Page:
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The following equation is Hoeffding's Inequality from Wikipedia for the general case of bounded random variables.

I have just come to understand Hoeffding's Inequality for the special case of Bernoulli Random Variables but the Hoeffding's Inequality for the general case of bounded random variables is somewhat difficult to understand. What do $a$ and $b$ mean in the denominator? what values can I plug in $ a $ and $b$? If possible, I hope to know the understandable mathematical steps for the equation.
$$P(|S_n - \mathbb{E}[S_n]|\ge t) \le 2 \exp \left(-\frac{2t^2}{\sum_{i=1}^n (b_i-a_i)^2} \right)$$

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    $\begingroup$ "Theorem 2 of Hoeffding (1963) is a generalization of the above inequality when it is known that $X_i$ are strictly bounded by the intervals $[a_i, b_i]$:" from the text line immediately above your quoted equation :) $\endgroup$
    – jbowman
    Feb 1 '20 at 3:03
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Suppose that we have $$a_i \le X_i \le b_i,$$ then we have $$P(|S_n - \mathbb{E}[S_n]|\ge t) \le 2 \exp \left(-\frac{2t^2}{\sum_{i=1}^n (b_i-a_i)^2} \right)$$

For example, suppose $X_1$ is uniformly distributed from $0$ to $1$, then $a_1=0$ and $b_1=1$. If $X_2$ follows Binomial distribution $Bin(5,p)$ from then $a_2=0$ and $b_2=5$.

Edit:

Suppose you have exactly one distribution, that is $S=X_1$ and $X_1 \sim Bin(5,p)$. Then we have $a_1=0, b_1=5$, then we have

$$P(|S-5p|\ge t) \le 2 \exp \left( -\frac{2t^2}{25}\right)$$

However, if you have viewed it as $S_5=\sum_{i=1}^5 Y_i$ where $Y_i \sim Bernoulli(p)$. Then we have $a_i=0, b_i=1$, then we have

$$P(|S_5-5p| \ge t) \le 2 \exp \left( -\frac{2t^2}{5}\right)$$

Both are valid bounds but the first one is tighter.

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  • $\begingroup$ It looks like $ X_i $ is some value between $ 0 $ and $ 1 $ assuming $ X_i $ is uniformly distributed and the $ \Sigma $ sums the value? I don't understand why it is called a general case. Moreover, looking at the special case of Bernoulli Random Variable, the right side has $ 2n $ on the numerator but it disappears in the general case. I'd like ask why if possible. $\endgroup$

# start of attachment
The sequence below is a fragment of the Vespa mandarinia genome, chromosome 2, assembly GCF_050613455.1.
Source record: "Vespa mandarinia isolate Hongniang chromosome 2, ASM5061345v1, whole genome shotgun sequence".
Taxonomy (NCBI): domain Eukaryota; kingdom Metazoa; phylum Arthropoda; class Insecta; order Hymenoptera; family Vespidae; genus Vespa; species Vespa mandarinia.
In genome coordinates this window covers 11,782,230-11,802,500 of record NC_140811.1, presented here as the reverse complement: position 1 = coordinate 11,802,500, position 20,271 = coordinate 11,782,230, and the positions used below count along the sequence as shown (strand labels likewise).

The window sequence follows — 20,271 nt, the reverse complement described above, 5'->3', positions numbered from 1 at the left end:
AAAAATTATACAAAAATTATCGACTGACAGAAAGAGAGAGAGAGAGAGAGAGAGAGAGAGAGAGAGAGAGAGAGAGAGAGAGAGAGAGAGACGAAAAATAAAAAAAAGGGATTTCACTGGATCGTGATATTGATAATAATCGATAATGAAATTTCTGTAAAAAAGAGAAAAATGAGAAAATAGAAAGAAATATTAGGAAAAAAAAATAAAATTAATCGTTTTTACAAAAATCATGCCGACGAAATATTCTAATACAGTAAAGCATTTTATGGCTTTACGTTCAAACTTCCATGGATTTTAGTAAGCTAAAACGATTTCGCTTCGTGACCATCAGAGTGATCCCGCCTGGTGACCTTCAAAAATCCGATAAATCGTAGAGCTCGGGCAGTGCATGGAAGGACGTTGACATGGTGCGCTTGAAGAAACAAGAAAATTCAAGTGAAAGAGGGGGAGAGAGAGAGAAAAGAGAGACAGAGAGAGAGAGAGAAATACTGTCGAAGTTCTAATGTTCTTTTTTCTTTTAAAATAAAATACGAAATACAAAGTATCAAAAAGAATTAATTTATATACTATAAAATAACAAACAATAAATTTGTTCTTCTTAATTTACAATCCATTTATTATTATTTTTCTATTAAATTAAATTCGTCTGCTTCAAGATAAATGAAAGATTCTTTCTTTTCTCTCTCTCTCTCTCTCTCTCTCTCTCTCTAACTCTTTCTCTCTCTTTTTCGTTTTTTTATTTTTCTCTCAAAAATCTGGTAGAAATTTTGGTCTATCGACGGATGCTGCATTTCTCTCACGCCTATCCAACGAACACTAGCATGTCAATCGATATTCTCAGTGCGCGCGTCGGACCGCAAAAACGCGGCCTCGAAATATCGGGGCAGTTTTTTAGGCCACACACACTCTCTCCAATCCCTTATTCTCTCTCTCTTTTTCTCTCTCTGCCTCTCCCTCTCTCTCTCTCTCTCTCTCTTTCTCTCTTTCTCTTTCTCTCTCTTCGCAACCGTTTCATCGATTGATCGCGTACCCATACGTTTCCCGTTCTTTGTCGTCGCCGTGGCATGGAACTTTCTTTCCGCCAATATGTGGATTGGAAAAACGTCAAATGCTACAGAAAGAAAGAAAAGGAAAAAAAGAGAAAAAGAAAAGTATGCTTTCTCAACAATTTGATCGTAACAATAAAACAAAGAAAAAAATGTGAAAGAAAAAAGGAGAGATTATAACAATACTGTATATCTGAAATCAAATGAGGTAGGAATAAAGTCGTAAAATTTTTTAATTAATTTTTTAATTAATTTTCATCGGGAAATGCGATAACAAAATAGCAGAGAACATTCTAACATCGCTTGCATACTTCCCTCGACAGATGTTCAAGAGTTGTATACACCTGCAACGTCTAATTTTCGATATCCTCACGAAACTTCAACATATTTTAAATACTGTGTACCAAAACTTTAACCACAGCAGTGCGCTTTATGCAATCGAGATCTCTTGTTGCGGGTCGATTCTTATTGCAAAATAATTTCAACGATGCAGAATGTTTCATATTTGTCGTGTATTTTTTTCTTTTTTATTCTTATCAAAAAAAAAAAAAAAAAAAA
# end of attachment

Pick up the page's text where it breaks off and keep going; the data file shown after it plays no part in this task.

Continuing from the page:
– StoryMay
    Feb 1 '20 at 4:29
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    $\begingroup$ We can have $a_1=0, b_1=1$ and $a_2=0, b_2=5$. They need not have the same bounds. $\endgroup$ Feb 1 '20 at 4:32
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    $\begingroup$ that's strange...are you referring to the wikipedia page? and comparing the inequalities for $P(|\bar{X}−\mathbb{E}[X]|\ge t)$?The denominator tells us suppose you do not know the exact range of a distribution and you provide a not so tight estimate, you get a looser bound $\endgroup$ Feb 1 '20 at 4:57
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    $\begingroup$ I have edited my post, Yes, suppose $X_1 \sim Uni(0,1)$ and $X_2 \sim Bin(5,p)$, you have computed the donominator correctly. $\endgroup$ Feb 1 '20 at 5:31
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    $\begingroup$ even for the special case thre is no restriction that $X_i$ must be iid. The only condition is they must be independent. We can use the special case to sum up $Bernoulli(0.2)$ and $Bernoulli(0.7)$. The general case remove the restriction that the distribution must be bounded between $0$ and $1$. $\endgroup$ Feb 1 '20 at 5:41

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